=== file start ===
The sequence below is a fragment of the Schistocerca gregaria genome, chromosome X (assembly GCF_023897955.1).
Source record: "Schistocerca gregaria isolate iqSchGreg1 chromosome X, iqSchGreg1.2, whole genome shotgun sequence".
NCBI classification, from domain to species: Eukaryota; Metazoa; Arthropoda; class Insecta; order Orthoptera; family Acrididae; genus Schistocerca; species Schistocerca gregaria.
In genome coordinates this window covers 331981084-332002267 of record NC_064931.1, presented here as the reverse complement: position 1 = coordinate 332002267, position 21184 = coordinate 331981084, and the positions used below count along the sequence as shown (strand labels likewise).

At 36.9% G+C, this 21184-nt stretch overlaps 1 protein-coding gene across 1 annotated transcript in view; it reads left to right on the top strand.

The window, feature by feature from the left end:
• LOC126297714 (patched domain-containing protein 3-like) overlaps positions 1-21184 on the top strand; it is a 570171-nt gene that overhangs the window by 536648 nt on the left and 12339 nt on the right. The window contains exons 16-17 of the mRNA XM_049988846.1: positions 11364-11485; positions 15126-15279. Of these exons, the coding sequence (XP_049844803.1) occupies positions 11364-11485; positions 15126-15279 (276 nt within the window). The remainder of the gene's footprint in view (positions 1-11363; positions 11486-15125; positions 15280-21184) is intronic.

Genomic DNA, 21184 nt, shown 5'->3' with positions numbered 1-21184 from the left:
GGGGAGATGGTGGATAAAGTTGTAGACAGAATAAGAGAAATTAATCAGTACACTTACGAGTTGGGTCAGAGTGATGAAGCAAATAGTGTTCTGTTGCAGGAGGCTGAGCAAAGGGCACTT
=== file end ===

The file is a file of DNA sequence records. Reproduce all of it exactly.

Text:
The sequence below is a fragment of the Schistocerca gregaria genome, chromosome X (assembly GCF_023897955.1).
Source record: "Schistocerca gregaria isolate iqSchGreg1 chromosome X, iqSchGreg1.2, whole genome shotgun sequence".
NCBI classification, from domain to species: Eukaryota; Metazoa; Arthropoda; class Insecta; order Orthoptera; family Acrididae; genus Schistocerca; species Schistocerca gregaria.
In genome coordinates this window covers 331981084-332002267 of record NC_064931.1, presented here as the reverse complement: position 1 = coordinate 332002267, position 21184 = coordinate 331981084, and the positions used below count along the sequence as shown (strand labels likewise).

At 36.9% G+C, this 21184-nt stretch overlaps 1 protein-coding gene across 1 annotated transcript in view; it reads left to right on the top strand.

The window, feature by feature from the left end:
• LOC126297714 (patched domain-containing protein 3-like) overlaps positions 1-21184 on the top strand; it is a 570171-nt gene that overhangs the window by 536648 nt on the left and 12339 nt on the right. The window contains exons 16-17 of the mRNA XM_049988846.1: positions 11364-11485; positions 15126-15279. Of these exons, the coding sequence (XP_049844803.1) occupies positions 11364-11485; positions 15126-15279 (276 nt within the window). The remainder of the gene's footprint in view (positions 1-11363; positions 11486-15125; positions 15280-21184) is intronic.

Genomic DNA, 21184 nt, shown 5'->3' with positions numbered 1-21184 from the left:
GGGGAGATGGTGGATAAAGTTGTAGACAGAATAAGAGAAATTAATCAGTACACTTACGAGTTGGGTCAGAGTGATGAAGCAAATAGTGTTCTGTTGCAGGAGGCTGAGCAAAGGGCACTT